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Eleven lessons of War

Robert S. McNamara’s lessons of war:

We and you ought not pull on the ends of a rope in which you have tied the knots of war. Because the more the two of us pull the tighter the knot will be tied. And then it will be necessary to cut that knot, and what that would mean is not for me to explain to you. I have participated in two wars and know that war ends when it has rolled through cities and villages, everywhere sowing death and destruction. For such is the logic of war. If people do not display wisdom they will clash like blind moles and then mutual annihilation will commence.

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1. Empathize with your enemy

“We must try to put ourselves inside their skin, and look at us through their eyes, just to understand the thoughts which lie behind their decisions and their actions”

McNamara gives two examples – winning the Cuban Missile Crisis by understanding Khrushchev’s need to appear as the savior of Cuba, and analyzing the failure of the Vietnam War as a misunderstanding of the enemy’s intent and scheme. While the Vietnamese saw the war as a civil war, a struggle for independence, and considered themselves free of Chinese and Russian influence, the US perceived the war as a domino effect of Communism, a Cold War thesis. This latter thesis colored US strategic and political actions, which ultimately proved to be ineffective.

2. Rationality will not save us

McNamara argues that human fallibility can lead to terrible destruction – one man endorses the deployment of nuclear weapons. It might be wiser to temper power of such magnitude with proportionality (#5) and support of allies with comparable values (#8).

3. There’s something beyond one’s self

Wise and virtuous leaders must be accountable to the greater society. A leader must be a philosopher. Actions taken must be in the interest of the common good.

4. Maximize efficiency

Analyze performance and redress operational guidelines to better achieve objectives. Loss of force and effect must be accounted for. Clearly defined objectives are necessary for victory.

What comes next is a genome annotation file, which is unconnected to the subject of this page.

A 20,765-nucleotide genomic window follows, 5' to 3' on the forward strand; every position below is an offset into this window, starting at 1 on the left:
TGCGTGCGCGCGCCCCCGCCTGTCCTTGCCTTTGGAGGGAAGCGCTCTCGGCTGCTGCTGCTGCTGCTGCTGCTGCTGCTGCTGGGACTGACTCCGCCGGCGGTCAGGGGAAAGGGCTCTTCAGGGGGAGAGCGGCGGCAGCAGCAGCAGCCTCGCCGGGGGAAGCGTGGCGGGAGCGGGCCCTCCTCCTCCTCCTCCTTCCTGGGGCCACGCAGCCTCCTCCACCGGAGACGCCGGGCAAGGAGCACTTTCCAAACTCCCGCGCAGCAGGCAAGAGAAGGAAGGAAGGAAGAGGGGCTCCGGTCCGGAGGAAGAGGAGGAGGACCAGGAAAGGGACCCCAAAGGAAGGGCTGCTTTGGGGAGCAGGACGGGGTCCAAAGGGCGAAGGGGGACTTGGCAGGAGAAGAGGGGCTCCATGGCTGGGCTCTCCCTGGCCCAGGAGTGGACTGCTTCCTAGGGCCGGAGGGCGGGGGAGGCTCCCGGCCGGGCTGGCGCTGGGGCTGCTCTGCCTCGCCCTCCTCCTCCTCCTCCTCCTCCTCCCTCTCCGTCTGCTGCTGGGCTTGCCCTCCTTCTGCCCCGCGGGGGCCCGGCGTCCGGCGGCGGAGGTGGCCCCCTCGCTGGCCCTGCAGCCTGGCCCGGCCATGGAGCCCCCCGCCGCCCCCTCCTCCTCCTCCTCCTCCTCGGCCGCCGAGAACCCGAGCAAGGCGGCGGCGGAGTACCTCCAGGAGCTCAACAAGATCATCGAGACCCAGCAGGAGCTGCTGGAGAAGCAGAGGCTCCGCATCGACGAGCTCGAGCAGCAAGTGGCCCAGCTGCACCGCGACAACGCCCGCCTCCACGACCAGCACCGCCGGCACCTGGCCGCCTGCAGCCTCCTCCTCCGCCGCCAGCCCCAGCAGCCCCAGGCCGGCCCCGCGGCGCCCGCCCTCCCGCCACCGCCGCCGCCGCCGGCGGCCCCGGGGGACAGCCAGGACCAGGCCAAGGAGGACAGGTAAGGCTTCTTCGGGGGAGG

5. Proportionality should be a guideline in war

“[I]n order to win a war should you kill 100,000 people in one night, by firebombing or any other way. LeMay’s answer would be clearly ‘Yes’ . . . Proportionality should be a guideline in war. Killing 50% to 90% of the people of 67 Japanese cities and then bombing them with two nuclear bombs is not proportional, in the minds of some people, to the objectives we were trying to achieve.”

6. Get the data

With #4, the idea is to adopt an analytical rather than political approach to strategy. Why do certain circumstances, events and phenomena occur? What is the ultimate effect of our strategies, especially in regard to losses? Contingencies and modifications must be effected in order to achieve success.

7. Belief and seeing are often both wrong

McNamara cites the Gulf of Tonkin events, as well as misunderstanding the essential nature of the conflict in Vietnam (see #1). As an aside, clearly this has major applications for contemporary conflicts in Iraq and Afghanistan; while the Taliban are a nationalist group which seeks to establish a Pashtun state, US politicians claim to be fighting global Islamist group Al Qaeda (source), even though the latter are not represented in Afghanistan in any appreciable way. As with Vietnam, this misunderstanding of conflict leads to ineffective and self-defeating strategies.

8. Be prepared to re-examine your reasoning

McNamara argues that if other nations with comparable values do not support your cause – you may have dubious moral or political grounding.  Accordingly, strategies and political objectives must be re-examined in order do what is right.

9. In order to do good, you may have to engage in evil

An invocation to Machiavelli – McNamara questions whether it was immoral to fire bomb Japan and kill millions of civilians, considering that tens of thousands of American lives were spared from a bloody invasion. Leaders must be willing to do what is necessary (no matter the cruelty) in order to preserve the society and to benefit the public good.

10. Never say never

11. You can’t change human nature

Rationality and reason has limits. Temper power with council.

“We all make mistakes. We know we make mistakes. I don’t know any military commander, who is honest, who would say he has not made a mistake. There’s a wonderful phrase: ‘the fog of war.’ What ‘the fog of war’ means is: war is so complex it’s beyond the ability of the human mind to comprehend all the variables. Our judgment, our understanding, are not adequate. And we kill people unnecessarily.”